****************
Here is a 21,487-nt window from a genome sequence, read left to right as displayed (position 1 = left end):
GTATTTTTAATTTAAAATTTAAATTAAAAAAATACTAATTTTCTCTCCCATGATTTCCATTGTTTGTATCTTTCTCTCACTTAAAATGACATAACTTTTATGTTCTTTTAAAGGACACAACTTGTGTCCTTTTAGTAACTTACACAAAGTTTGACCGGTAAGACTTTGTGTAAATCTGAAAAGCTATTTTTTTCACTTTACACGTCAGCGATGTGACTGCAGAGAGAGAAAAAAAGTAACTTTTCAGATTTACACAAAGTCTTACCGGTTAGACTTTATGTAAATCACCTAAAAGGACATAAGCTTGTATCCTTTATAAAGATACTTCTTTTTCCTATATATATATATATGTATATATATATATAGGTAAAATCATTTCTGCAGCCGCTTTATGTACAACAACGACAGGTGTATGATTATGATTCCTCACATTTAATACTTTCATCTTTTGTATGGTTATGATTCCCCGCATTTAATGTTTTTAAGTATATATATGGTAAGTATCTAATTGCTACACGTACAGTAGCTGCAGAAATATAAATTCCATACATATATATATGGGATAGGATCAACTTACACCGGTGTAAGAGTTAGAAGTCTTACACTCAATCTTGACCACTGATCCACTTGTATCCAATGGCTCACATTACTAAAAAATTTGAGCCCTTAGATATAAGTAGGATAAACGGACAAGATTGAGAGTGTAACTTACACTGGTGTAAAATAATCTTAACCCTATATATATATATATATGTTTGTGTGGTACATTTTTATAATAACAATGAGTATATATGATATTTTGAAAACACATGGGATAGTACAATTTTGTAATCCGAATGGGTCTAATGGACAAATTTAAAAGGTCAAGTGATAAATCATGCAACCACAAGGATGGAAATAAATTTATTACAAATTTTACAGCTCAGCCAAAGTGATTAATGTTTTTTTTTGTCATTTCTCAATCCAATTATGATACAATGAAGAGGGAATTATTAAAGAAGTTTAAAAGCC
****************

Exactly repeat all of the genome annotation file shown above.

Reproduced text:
Here is a 21,487-nt window from a genome sequence, read left to right as displayed (position 1 = left end):
GTATTTTTAATTTAAAATTTAAATTAAAAAAATACTAATTTTCTCTCCCATGATTTCCATTGTTTGTATCTTTCTCTCACTTAAAATGACATAACTTTTATGTTCTTTTAAAGGACACAACTTGTGTCCTTTTAGTAACTTACACAAAGTTTGACCGGTAAGACTTTGTGTAAATCTGAAAAGCTATTTTTTTCACTTTACACGTCAGCGATGTGACTGCAGAGAGAGAAAAAAAGTAACTTTTCAGATTTACACAAAGTCTTACCGGTTAGACTTTATGTAAATCACCTAAAAGGACATAAGCTTGTATCCTTTATAAAGATACTTCTTTTTCCTATATATATATATATGTATATATATATATAGGTAAAATCATTTCTGCAGCCGCTTTATGTACAACAACGACAGGTGTATGATTATGATTCCTCACATTTAATACTTTCATCTTTTGTATGGTTATGATTCCCCGCATTTAATGTTTTTAAGTATATATATGGTAAGTATCTAATTGCTACACGTACAGTAGCTGCAGAAATATAAATTCCATACATATATATATGGGATAGGATCAACTTACACCGGTGTAAGAGTTAGAAGTCTTACACTCAATCTTGACCACTGATCCACTTGTATCCAATGGCTCACATTACTAAAAAATTTGAGCCCTTAGATATAAGTAGGATAAACGGACAAGATTGAGAGTGTAACTTACACTGGTGTAAAATAATCTTAACCCTATATATATATATATATGTTTGTGTGGTACATTTTTATAATAACAATGAGTATATATGATATTTTGAAAACACATGGGATAGTACAATTTTGTAATCCGAATGGGTCTAATGGACAAATTTAAAAGGTCAAGTGATAAATCATGCAACCACAAGGATGGAAATAAATTTATTACAAATTTTACAGCTCAGCCAAAGTGATTAATGTTTTTTTTTGTCATTTCTCAATCCAATTATGATACAATGAAGAGGGAATTATTAAAGAAGTTTAAAAGCC